What Won’t You Do?

Yesterday, we discussed characters’ absolute limitations—what they couldn’t do. But just because a character can do something doesn’t mean that she will. For every person, there is almost certainly something that person won’t do.

Why not?

A lot of the time, it’s cultural context. Often, people will grow up with certain behaviors and restrictions in their households. Some they’re instructed to follow; others they get from watching the rest of the family. Or the restriction might come from the people around them: good villagers don’t do this, members of this organization don’t do that, a lady would never dream of doing that other thing, and heaven forbid a goatherd ever—you get the idea. While some of these are more valid than others, a character might take any of them as blanket prohibitions.

Sometimes, it’s the law. Maybe the character wants to keep her reputation clean, or has already had trouble with the law and doesn’t want to invite more. An immigrant might be particularly careful to toe the line in a new country, or still follow the laws of her old one.

Other times, it’s trying to emulate or avoid identification with another character. One whose role model never lies might refuse to tell anything but the truth; another whose enemy is known for bullying people into following his orders might shy away from that sort of persuasion because it would make her like him.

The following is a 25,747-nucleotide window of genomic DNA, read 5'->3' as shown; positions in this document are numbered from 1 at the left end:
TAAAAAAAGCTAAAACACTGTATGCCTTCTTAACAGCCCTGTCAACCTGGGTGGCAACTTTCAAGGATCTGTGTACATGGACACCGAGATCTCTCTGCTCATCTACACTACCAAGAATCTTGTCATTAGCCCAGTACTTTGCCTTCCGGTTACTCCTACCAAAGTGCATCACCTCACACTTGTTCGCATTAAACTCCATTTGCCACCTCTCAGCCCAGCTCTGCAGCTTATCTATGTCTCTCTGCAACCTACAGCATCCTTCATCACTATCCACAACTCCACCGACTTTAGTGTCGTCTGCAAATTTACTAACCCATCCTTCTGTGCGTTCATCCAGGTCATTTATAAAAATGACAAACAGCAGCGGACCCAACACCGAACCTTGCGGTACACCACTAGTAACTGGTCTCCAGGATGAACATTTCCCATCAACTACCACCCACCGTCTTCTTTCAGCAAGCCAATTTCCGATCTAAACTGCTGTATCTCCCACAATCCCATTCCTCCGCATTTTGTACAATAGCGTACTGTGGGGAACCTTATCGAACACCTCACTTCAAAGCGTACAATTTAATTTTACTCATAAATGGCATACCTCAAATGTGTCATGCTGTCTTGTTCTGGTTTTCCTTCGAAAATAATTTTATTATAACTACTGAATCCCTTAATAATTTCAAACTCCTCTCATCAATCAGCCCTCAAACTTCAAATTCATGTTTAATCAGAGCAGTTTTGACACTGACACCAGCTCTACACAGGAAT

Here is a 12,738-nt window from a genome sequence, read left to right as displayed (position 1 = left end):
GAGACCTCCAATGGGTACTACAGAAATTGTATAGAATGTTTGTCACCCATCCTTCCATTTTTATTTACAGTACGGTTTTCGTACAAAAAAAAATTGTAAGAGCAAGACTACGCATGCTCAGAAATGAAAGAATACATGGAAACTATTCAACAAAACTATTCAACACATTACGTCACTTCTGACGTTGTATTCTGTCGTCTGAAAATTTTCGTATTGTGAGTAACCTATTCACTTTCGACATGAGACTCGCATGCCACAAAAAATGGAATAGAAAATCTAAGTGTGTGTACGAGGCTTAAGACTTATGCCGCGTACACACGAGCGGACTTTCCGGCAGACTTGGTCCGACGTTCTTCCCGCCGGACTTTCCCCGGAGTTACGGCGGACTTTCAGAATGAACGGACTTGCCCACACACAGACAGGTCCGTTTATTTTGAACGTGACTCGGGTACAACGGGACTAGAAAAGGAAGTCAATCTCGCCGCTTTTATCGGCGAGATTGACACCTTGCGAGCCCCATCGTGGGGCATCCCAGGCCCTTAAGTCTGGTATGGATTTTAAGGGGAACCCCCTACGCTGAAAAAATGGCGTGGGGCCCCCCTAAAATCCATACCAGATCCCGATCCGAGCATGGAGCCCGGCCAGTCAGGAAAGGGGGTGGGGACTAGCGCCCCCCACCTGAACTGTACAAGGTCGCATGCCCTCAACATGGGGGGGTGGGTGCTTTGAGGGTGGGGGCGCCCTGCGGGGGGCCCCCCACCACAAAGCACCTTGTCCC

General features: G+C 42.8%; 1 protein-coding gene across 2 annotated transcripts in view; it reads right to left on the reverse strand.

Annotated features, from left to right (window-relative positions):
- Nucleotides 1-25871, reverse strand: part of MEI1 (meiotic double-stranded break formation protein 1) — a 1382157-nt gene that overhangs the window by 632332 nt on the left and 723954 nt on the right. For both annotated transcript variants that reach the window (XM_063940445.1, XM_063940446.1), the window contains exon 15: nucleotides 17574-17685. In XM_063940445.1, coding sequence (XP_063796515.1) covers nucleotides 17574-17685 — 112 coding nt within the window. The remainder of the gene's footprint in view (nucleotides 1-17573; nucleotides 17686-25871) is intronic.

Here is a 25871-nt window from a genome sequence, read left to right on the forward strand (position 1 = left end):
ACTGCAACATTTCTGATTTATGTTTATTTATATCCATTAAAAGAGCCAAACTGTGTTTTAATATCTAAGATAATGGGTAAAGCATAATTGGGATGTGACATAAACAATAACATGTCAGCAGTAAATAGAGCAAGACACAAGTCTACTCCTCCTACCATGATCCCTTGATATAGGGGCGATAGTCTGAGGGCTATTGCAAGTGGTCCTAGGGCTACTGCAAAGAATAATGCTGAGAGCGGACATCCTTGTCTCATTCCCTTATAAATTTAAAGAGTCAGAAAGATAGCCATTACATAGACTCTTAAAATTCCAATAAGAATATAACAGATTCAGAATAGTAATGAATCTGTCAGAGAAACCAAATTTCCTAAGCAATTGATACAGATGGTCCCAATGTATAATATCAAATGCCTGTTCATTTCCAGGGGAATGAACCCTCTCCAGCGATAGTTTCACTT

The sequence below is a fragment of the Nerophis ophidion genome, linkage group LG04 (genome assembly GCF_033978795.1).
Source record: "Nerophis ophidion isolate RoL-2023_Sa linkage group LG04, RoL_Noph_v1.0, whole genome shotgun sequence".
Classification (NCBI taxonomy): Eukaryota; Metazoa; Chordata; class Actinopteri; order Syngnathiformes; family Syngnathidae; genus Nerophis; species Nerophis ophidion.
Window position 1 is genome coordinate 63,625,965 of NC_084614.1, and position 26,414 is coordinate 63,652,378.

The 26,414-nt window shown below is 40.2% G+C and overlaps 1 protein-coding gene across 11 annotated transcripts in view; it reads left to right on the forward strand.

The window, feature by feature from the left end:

Still others might be guided by personal experience, or by what they themselves wouldn’t want happening to them. These sorts of prohibitions most often have to do with interactions with other people; there have to be others to do unto, right?

Then there’s religion—or (less often) superstition. Those factors can bring out some very unlikely but interesting prohibitions. Moreover, people’s refusal to break them will often be quite intense; they know what happens if they don’t follow them. Many of these prohibitions have some sort of symbolic explanation: for instance, “Never stand completely in someone’s shadow” could be because doing so is tantamount to subsuming one’s self in someone else’s.

As with what characters can’t do, what characters won’t do is dramatically valuable. Double binds, moral dilemmas and general trickery exploiting such reservations can lead to tension and intense emotion. Moreover, a character’s attempts to hide, sidestep or otherwise work around what she won’t do will set her apart from other characters like her, as will attempts to explain her prohibitions. Besides, explanation is a challenge: have you ever thought about why you consider certain actions to be crossing the line?

Unlike what a character can’t do, what a character won’t do can be circumvented, and probably will. So it’s good to think about what kinds of things would push a character to break her own prohibitions. Can they be “disproven” to her? What sort of pressure—or what kind of reward—would cause her to slip? If she’s not going to break her prohibitions for her own sake, would she break them for someone else? For her family? Town? Country? World?

“Won’t” is a very useful word for the creation of intense characters. See what you can do with it.

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